Two lawmakers from the U.S. have written to Commerce Secretary Wilbur Ross urging him to end a tomato trade agreement with Mexico they say has led to unfair competition that has increasingly put U.S. growers out of business.
Senator Marco Rubio and Representative Ted Yoho, both of Florida – the biggest tomato-producing state – last week wrote to Ross with bipartisan support from 46 Senate and House Congresspeople from across the country asking him to end the suspension agreement with Mexican tomato exporters.
They say that ending the current deal would restart a U.S. antidumping investigation on fresh tomatoes from Mexico while giving theDepartment of Commerce more leverage to try to secure a new suspension agreement that is “both effective and enforceable”.
“Fairly traded imports can and do enrich Americans’ lives, but unfair trade practices can eviscerate the jobs and production that define dignified livelihoods and sustain our communities,” Rubio said.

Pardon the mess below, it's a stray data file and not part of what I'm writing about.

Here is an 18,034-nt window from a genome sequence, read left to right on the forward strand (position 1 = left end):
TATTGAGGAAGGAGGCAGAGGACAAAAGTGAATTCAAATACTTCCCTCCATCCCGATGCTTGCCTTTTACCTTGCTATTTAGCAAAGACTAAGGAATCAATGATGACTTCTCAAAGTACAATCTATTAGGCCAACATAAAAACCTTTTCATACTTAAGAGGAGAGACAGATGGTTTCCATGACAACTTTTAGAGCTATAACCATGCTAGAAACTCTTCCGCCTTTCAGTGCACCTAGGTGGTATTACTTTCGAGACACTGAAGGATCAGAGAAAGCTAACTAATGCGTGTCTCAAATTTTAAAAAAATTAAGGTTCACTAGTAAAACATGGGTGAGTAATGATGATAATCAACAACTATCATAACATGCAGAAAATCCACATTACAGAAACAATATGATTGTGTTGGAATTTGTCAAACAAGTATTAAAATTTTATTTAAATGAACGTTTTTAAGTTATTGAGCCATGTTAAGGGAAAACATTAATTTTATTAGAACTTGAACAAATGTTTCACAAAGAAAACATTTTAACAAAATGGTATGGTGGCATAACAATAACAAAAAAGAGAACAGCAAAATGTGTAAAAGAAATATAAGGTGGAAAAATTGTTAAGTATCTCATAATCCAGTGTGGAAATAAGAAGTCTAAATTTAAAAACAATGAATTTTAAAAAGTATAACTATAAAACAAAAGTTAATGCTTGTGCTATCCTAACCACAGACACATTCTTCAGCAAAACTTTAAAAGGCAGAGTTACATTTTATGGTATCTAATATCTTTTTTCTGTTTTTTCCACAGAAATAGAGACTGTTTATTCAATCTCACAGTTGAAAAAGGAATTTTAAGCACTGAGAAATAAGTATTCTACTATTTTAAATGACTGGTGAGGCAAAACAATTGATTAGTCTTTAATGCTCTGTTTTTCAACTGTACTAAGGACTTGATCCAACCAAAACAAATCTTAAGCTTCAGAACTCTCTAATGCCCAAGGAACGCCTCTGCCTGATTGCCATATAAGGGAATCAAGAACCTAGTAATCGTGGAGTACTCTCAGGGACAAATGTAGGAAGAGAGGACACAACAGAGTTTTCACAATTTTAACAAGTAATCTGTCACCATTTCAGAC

“The U.S. tomato industry has been the canary in the coal mine for domestic fruit and vegetable production over the last three decades.
“Immediately terminating the suspension agreement will reinvigorate the antidumping investigation on fresh tomatoes from Mexico and send the message that the U.S. will ensure vigilant enforcement of our existing trade laws and trade agreements.”
Yoho said that the current suspension agreement places U.S. tomato farmers at an unfair disadvantage.
“The current dumping of produce by the Mexican government harms our tomato farmers and goes against existing trade protections,” he said.
“It is only prudent that the Department of Commerce terminates the suspension agreement immediately and renegotiates more favorable terms for US producers. ”